New substantiation requirements and related penalties. A deduction for donated vehicles whose claimed value exceeds $500 is not allowed unless the taxpayer substantiates the contribution by a contemporaneous written acknowledgement from the donee. ( Code Sec. 170(f)(12)(A) ) The acknowledgement must contain the name and taxpayer identification number of the donor and the vehicle identification number (or similar number) of the vehicle. In addition, if the charity (donee) sells the vehicle without performing a significant intervening use or material improvement of such vehicle, the acknowledgement must say that the vehicle was sold in an arm’s length transaction between unrelated parties, and state the gross proceeds from the sale and that the deductible amount may not exceed the gross proceeds.
In all other cases, the charity’s acknowledgement must indicate the intended use and its duration, or any material improvement of the vehicle, and that it will not be transferred in exchange for money, other property, or services before completion of the use or improvement.
An acknowledgement is considered contemporaneous if provided within 30 days of sale of a vehicle that is not significantly improved or materially used by the donee, or, in all other cases, within 30 days of the contribution.
Penalties apply if a donee organization knowingly furnishes a false or fraudulent acknowledgement, or knowingly fails to furnish an acknowledgement carrying the information required by Code Sec. 170(f)(12) in the manner and time prescribed by that section.
IRS may create exemptions. The Act also provides that IRS may prescribe regulations or other guidance exempting sales of vehicles that are in direct furtherance of the donee’s charitable purposes from the requirement that the donor may not deduct an amount in excess of the gross proceeds from the sale, and the requirement that the donee certify that the vehicle will not be transferred in exchange for money, other property, or services before completion of a significant use or material improvement by the donee. The Conference Report indicates that such guidance may be appropriate, for example, if an organization directly furthers its charitable purposes by selling automobiles to needy persons at a price significantly below FMV.
“Significant use” or “material improvement test.” The Conference Report says that to meet the “significant use test,” an organization must actually use the vehicle to substantially further the organization’s regularly conducted activities and the use must be significant (e.g., food kitchen’s deliveries to the needy). A material improvement includes major repairs to a vehicle, or other improvements that improve its condition in a way that significantly increases the vehicle’s value. The Conference Report indicates that cleaning the vehicle, minor repairs, and routine maintenance are not considered a material improvement.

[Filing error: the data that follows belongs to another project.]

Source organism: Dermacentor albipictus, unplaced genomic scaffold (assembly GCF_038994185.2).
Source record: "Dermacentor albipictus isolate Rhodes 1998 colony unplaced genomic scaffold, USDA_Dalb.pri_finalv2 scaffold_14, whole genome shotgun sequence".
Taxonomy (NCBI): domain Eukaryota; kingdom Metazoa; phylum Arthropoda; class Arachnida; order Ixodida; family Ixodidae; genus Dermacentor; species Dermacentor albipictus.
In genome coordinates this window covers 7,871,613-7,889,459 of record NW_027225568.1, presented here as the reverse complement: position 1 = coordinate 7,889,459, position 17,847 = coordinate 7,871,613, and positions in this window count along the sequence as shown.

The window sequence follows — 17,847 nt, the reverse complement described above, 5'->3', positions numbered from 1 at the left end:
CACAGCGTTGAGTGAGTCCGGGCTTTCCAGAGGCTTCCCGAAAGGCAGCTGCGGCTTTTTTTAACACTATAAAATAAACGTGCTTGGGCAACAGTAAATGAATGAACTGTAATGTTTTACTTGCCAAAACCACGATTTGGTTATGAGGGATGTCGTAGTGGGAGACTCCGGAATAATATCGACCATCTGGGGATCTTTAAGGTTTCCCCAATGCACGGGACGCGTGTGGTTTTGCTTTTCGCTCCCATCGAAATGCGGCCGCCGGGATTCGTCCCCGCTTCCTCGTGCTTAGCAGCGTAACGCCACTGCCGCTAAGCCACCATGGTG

Time-Share Use as a Charitable Contribution
If you have ever attended a charity auction, it is not uncommon to see a week’s use of a time-share included in the items donated for auction. The time-share owners who donate these weeks generally do so in anticipation of being able to take charitable donation deduction on their tax returns. Unfortunately, that is not an allowable deduction. Read on.
How does one determine how much one can deduct for such a donation? The answer may come as a surprise. Per an IRS revenue ruling(1), the use of a property, or the permission to use and occupy a property, does not constitute a gift of property. In addition, the Internal Revenue Code does not allow a charitable deduction for a gift of a partial interest in a property unless this is done in trust(2). Therefore, no charitable contribution deduction is allowed for the use of a time-share property.
Time-share owners are generally required to pay an annual maintenance fee that covers the pro rata upkeep of the resort itself, plus housekeeping services. The question arises: Can the time-share owner deduct the maintenance fee for the week donated?
IRS regulations (3) allow deductions for expenses incurred in connection with personally rendered services to a qualified organization. However, services provided by others, even if paid for by the taxpayer, are not personally rendered to the charity and thus are not deductible. Since this includes the services provided by the time-share management company that are paid for with the taxpayer’s maintenance fees, the time-share’s maintenance fees for the donated period are not deductible.
However, if the taxpayer incurred other expenses in connection with the donated use of the time-share, such as driving to the time-share property to let the winning bidder into the unit, a deduction for those expenses would be allowed under IRS regulations (3). This is because the time-share owner would be performing the service directly for the charitable organization; a mileage deduction at the rate of 14 cents per mile would be allowed.
As a bottom line, the donation of the use of a time-share does not constitute a charitable contribution.